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The Boston Globe

Metro

Kevin Cullen

Speaking for a dead sister

It has become a somber ritual, every five years, a ritual that Hilary Troia and her sisters Lauren and Robin dread but which they observe faithfully because they have to.

Every five years, John Tammaro comes up for parole, and every five years Hilary Troia and her sisters drive out to the squat office building off Route 9 in Natick where they hold parole hearings and speak for the one sister who can’t speak for herself.

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“It’s the last thing in the world we want to do,” Hilary Troia says. “But we do it for Leslie.”

Leslie Ann Haynes was 20 years old, a college student from Cohasset, when Tammaro pumped four bullets into her head because she broke up with him after they had dated for a few months.

That was 31 years ago. But for Leslie’s sisters, it was like yesterday, because it still hurts and hurts even more to think the man who murdered her could walk out of prison.

“We feel it’s our duty and responsibility to go every five years, to make sure this man is not released,” Hilary Troia said. “We are not vindictive. We believe in redemption. But we do not believe this man should be released from prison because we don’t believe he can be rehabilitated.”

Tammaro actually was released from prison, in 2005, and he went right back to doing what he did to Leslie Ann Haynes, stalking women who were members of a gym in Boston where he worked. That landed him back in prison five years ago.

Hilary Troia says, in hindsight, that the biggest mistake her family made in their grief was agreeing to let Tammaro plead guilty to second-degree murder, to avoid the agony of a trial. Had he gone to trial and been convicted of first-degree murder, he would have been sentenced to life without the possibility of parole.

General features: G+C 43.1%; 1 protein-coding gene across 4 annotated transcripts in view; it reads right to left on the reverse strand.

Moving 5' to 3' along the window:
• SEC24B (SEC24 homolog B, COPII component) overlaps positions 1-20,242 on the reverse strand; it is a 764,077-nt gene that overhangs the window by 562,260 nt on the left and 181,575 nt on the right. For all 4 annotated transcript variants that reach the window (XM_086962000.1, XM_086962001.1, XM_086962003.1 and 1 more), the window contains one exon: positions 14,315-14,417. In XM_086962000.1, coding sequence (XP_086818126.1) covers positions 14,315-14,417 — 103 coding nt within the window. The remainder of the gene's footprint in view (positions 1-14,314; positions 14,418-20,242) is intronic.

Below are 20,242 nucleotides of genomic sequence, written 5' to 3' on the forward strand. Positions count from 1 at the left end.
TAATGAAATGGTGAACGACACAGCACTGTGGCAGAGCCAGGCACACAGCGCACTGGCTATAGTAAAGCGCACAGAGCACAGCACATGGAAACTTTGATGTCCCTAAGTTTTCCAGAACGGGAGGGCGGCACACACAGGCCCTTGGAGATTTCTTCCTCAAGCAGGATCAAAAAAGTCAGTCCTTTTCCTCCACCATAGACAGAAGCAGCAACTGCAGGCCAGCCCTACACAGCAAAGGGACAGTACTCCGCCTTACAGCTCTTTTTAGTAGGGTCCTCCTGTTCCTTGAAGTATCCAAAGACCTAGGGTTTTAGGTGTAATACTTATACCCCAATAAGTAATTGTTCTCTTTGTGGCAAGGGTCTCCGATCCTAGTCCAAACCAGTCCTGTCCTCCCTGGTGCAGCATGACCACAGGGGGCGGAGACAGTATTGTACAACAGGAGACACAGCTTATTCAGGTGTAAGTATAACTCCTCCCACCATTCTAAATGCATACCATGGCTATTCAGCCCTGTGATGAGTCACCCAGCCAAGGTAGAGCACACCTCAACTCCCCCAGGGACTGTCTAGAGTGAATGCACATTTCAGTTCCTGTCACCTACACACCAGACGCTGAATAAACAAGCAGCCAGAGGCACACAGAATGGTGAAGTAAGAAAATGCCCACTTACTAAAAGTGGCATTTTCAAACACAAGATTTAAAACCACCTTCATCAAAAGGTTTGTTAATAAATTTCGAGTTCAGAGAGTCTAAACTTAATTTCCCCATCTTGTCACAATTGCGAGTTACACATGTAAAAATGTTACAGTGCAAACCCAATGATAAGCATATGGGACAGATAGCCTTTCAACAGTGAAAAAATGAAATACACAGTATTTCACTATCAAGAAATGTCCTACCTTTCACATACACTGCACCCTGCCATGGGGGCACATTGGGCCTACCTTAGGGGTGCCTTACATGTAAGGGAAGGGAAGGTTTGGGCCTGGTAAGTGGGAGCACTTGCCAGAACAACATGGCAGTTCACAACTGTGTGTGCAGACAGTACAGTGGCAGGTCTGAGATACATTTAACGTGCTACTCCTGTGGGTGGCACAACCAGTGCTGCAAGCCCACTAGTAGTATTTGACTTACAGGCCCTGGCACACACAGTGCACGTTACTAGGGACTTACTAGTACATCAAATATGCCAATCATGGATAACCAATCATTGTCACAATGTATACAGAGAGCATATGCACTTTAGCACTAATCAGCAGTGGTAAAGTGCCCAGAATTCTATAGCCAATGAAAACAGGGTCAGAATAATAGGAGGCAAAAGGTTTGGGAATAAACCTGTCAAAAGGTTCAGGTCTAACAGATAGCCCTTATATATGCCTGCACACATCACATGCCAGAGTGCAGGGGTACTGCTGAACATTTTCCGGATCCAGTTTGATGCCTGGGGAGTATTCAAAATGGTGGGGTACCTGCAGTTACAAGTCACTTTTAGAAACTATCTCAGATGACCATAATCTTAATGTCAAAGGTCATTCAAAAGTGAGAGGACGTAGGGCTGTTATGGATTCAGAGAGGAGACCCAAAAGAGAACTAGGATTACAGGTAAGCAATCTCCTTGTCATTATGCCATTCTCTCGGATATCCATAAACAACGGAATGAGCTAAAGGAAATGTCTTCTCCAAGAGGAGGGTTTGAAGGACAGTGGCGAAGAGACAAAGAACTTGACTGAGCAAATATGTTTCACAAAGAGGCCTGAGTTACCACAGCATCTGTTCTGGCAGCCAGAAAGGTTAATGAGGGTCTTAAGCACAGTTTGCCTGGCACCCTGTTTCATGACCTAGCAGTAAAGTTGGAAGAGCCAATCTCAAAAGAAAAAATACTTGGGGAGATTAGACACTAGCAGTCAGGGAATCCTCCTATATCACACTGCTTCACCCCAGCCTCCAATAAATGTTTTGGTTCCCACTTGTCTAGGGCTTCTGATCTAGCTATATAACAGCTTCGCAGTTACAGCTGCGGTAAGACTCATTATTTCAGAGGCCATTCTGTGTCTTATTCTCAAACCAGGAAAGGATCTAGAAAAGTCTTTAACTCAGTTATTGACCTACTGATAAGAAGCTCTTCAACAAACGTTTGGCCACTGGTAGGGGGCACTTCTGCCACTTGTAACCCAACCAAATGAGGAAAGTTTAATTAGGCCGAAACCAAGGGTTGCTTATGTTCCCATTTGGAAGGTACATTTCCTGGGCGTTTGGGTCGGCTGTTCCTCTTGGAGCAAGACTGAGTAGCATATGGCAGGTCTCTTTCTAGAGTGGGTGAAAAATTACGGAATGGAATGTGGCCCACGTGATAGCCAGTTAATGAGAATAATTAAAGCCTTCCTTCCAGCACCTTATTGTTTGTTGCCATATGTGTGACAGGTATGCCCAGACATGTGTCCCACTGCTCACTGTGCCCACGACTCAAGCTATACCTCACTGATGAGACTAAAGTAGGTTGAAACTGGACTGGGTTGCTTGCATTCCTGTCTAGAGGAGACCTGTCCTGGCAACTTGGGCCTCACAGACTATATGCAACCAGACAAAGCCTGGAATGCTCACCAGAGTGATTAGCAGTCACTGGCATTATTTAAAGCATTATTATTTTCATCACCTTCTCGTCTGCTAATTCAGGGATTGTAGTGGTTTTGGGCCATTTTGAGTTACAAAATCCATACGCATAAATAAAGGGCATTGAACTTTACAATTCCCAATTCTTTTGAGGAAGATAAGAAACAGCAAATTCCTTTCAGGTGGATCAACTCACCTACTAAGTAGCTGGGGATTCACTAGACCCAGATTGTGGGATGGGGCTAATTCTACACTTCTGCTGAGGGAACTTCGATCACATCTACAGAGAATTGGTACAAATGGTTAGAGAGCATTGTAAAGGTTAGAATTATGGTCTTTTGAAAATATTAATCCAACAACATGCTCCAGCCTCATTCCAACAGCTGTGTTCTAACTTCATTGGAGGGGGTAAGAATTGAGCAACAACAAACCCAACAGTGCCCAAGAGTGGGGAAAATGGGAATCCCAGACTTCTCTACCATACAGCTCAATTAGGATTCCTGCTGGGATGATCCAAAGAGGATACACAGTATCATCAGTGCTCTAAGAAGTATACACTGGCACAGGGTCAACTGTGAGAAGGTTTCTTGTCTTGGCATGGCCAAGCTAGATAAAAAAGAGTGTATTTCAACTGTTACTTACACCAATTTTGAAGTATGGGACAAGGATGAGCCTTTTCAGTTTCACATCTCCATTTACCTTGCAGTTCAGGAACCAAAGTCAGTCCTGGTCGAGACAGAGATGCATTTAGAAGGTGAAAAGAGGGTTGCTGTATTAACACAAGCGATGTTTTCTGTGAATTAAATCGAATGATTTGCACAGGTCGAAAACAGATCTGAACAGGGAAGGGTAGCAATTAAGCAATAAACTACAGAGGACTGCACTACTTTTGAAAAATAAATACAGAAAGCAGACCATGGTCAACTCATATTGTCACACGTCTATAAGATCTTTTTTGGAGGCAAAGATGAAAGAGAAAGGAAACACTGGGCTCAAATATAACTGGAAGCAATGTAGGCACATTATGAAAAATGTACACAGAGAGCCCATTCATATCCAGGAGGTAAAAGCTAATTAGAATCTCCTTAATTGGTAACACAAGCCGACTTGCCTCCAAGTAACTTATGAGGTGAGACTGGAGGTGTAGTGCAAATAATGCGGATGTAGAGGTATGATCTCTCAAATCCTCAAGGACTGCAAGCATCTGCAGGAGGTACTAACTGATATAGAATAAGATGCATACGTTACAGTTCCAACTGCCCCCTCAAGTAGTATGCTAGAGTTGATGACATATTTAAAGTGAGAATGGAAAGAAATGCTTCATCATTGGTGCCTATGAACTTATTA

There certainly was enough evidence to show clear premeditation on Tammaro’s part. After Leslie Haynes went back to college in Colorado, Tammaro flew out there twice, uninvited, stalking her, begging her to take him back.

She came home for Christmas in 1982, and one night Tammaro was waiting for her in the bushes outside her house with a gun. He jumped into her car and told her to drive. He told the cops that he had intended to shoot himself, but the only person who got shot that night was Leslie Haynes, slaughtered in her car.

Tammaro is asking to be released so he can live with his mother. That was the same plan in 2005, when he was first released, over the Haynes family’s objections, and soon started prowling through the gym’s database for personal information.

There is nothing that will convince Leslie Haynes’s sisters that John Tammaro has suddenly found a compass that will keep him from being a predator. Before he murdered Leslie Haynes, he beat up a woman he was dating.

“In our hearts, it’s important to forgive, so we can move on,” Hilary Troia said. “But he’s not proven he is safe around people. He may have a good prison record, but I don’t think he’ll ever be able to function outside an institutional setting.”

John Tammaro murdered Leslie Haynes six days before Christmas, so the holidays are always bittersweet for her family. They have a Mass said for her on her birthday and on the anniversary of her death.

“I look at my own girls and my nieces, and I see Leslie in all of them,” Hilary Troia said, as she prepared for that long drive out Route 9 on Tuesday.

Those girls share a middle name: Leslie.

“I look at them and I think, ‘What would Leslie’s children look like?’ And when I think about Leslie, about the life she didn’t have, that’s why as much as I hate going to the Parole Board every five years, I’ll do it forever.”

Kevin Cullen is a Globe columnist. He can be reached at cullen@globe.com.

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